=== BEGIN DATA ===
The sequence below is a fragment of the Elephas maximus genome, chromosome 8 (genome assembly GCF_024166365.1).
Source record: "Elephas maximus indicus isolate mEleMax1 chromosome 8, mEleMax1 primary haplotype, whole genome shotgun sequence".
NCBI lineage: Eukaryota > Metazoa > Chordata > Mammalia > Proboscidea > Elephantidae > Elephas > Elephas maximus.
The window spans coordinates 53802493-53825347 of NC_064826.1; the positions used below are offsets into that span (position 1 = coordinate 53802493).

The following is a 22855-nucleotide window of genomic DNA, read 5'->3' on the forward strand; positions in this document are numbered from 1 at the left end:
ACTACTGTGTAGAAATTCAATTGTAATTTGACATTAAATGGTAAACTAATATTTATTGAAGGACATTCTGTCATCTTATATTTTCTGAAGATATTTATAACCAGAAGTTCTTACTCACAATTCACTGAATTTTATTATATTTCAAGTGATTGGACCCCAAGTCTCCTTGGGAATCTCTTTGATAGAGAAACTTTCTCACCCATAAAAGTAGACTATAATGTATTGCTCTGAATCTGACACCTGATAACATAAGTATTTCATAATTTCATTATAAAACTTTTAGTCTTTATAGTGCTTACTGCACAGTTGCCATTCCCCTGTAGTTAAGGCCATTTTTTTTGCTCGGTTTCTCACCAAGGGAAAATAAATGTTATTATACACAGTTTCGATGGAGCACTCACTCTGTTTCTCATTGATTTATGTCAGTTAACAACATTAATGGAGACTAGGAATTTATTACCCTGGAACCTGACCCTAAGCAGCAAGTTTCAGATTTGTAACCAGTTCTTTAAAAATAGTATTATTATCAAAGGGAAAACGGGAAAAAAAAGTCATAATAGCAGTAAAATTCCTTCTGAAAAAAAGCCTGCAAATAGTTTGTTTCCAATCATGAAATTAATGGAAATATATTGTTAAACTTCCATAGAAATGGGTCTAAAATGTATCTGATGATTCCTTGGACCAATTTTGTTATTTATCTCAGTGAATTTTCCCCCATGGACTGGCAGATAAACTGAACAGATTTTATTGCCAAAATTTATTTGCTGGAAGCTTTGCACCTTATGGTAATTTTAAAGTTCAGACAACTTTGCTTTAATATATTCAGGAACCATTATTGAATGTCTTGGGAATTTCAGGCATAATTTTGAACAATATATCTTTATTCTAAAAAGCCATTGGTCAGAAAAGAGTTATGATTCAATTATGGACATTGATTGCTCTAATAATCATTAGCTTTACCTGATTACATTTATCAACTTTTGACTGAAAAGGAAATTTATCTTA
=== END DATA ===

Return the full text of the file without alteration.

The sequence below is a fragment of the Elephas maximus genome, chromosome 8 (genome assembly GCF_024166365.1).
Source record: "Elephas maximus indicus isolate mEleMax1 chromosome 8, mEleMax1 primary haplotype, whole genome shotgun sequence".
NCBI lineage: Eukaryota > Metazoa > Chordata > Mammalia > Proboscidea > Elephantidae > Elephas > Elephas maximus.
The window spans coordinates 53802493-53825347 of NC_064826.1; the positions used below are offsets into that span (position 1 = coordinate 53802493).

The following is a 22855-nucleotide window of genomic DNA, read 5'->3' on the forward strand; positions in this document are numbered from 1 at the left end:
ACTACTGTGTAGAAATTCAATTGTAATTTGACATTAAATGGTAAACTAATATTTATTGAAGGACATTCTGTCATCTTATATTTTCTGAAGATATTTATAACCAGAAGTTCTTACTCACAATTCACTGAATTTTATTATATTTCAAGTGATTGGACCCCAAGTCTCCTTGGGAATCTCTTTGATAGAGAAACTTTCTCACCCATAAAAGTAGACTATAATGTATTGCTCTGAATCTGACACCTGATAACATAAGTATTTCATAATTTCATTATAAAACTTTTAGTCTTTATAGTGCTTACTGCACAGTTGCCATTCCCCTGTAGTTAAGGCCATTTTTTTTGCTCGGTTTCTCACCAAGGGAAAATAAATGTTATTATACACAGTTTCGATGGAGCACTCACTCTGTTTCTCATTGATTTATGTCAGTTAACAACATTAATGGAGACTAGGAATTTATTACCCTGGAACCTGACCCTAAGCAGCAAGTTTCAGATTTGTAACCAGTTCTTTAAAAATAGTATTATTATCAAAGGGAAAACGGGAAAAAAAAGTCATAATAGCAGTAAAATTCCTTCTGAAAAAAAGCCTGCAAATAGTTTGTTTCCAATCATGAAATTAATGGAAATATATTGTTAAACTTCCATAGAAATGGGTCTAAAATGTATCTGATGATTCCTTGGACCAATTTTGTTATTTATCTCAGTGAATTTTCCCCCATGGACTGGCAGATAAACTGAACAGATTTTATTGCCAAAATTTATTTGCTGGAAGCTTTGCACCTTATGGTAATTTTAAAGTTCAGACAACTTTGCTTTAATATATTCAGGAACCATTATTGAATGTCTTGGGAATTTCAGGCATAATTTTGAACAATATATCTTTATTCTAAAAAGCCATTGGTCAGAAAAGAGTTATGATTCAATTATGGACATTGATTGCTCTAATAATCATTAGCTTTACCTGATTACATTTATCAACTTTTGACTGAAAAGGAAATTTATCTTA